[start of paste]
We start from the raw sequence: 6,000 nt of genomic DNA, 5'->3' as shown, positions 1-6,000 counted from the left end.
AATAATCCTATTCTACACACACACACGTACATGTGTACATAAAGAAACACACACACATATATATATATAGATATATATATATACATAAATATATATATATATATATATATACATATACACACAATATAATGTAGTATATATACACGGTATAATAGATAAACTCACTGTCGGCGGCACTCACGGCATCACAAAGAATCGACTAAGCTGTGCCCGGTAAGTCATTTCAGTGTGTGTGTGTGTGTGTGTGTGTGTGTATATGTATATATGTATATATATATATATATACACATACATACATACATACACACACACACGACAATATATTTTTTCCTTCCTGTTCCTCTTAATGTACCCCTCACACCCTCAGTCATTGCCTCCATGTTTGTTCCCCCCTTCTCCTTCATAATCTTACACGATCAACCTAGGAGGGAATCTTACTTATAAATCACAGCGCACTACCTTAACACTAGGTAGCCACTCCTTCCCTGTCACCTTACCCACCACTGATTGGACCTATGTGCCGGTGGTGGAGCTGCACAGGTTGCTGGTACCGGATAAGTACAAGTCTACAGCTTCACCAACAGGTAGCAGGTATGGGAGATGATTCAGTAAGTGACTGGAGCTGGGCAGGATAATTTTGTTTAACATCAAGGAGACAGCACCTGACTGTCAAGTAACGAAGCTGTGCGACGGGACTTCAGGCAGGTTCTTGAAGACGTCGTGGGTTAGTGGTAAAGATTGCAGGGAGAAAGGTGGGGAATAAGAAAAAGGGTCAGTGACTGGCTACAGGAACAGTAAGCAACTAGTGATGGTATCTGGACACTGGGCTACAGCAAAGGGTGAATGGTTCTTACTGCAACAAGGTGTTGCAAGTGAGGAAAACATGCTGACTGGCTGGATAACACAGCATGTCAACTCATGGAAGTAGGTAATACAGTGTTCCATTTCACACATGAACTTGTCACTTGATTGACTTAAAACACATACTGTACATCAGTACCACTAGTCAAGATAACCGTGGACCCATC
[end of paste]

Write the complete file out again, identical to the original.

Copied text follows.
We start from the raw sequence: 6,000 nt of genomic DNA, 5'->3' as shown, positions 1-6,000 counted from the left end.
AATAATCCTATTCTACACACACACACGTACATGTGTACATAAAGAAACACACACACATATATATATATAGATATATATATATACATAAATATATATATATATATATATATACATATACACACAATATAATGTAGTATATATACACGGTATAATAGATAAACTCACTGTCGGCGGCACTCACGGCATCACAAAGAATCGACTAAGCTGTGCCCGGTAAGTCATTTCAGTGTGTGTGTGTGTGTGTGTGTGTGTGTATATGTATATATGTATATATATATATATATACACATACATACATACATACACACACACACGACAATATATTTTTTCCTTCCTGTTCCTCTTAATGTACCCCTCACACCCTCAGTCATTGCCTCCATGTTTGTTCCCCCCTTCTCCTTCATAATCTTACACGATCAACCTAGGAGGGAATCTTACTTATAAATCACAGCGCACTACCTTAACACTAGGTAGCCACTCCTTCCCTGTCACCTTACCCACCACTGATTGGACCTATGTGCCGGTGGTGGAGCTGCACAGGTTGCTGGTACCGGATAAGTACAAGTCTACAGCTTCACCAACAGGTAGCAGGTATGGGAGATGATTCAGTAAGTGACTGGAGCTGGGCAGGATAATTTTGTTTAACATCAAGGAGACAGCACCTGACTGTCAAGTAACGAAGCTGTGCGACGGGACTTCAGGCAGGTTCTTGAAGACGTCGTGGGTTAGTGGTAAAGATTGCAGGGAGAAAGGTGGGGAATAAGAAAAAGGGTCAGTGACTGGCTACAGGAACAGTAAGCAACTAGTGATGGTATCTGGACACTGGGCTACAGCAAAGGGTGAATGGTTCTTACTGCAACAAGGTGTTGCAAGTGAGGAAAACATGCTGACTGGCTGGATAACACAGCATGTCAACTCATGGAAGTAGGTAATACAGTGTTCCATTTCACACATGAACTTGTCACTTGATTGACTTAAAACACATACTGTACATCAGTACCACTAGTCAAGATAACCGTGGACCCATC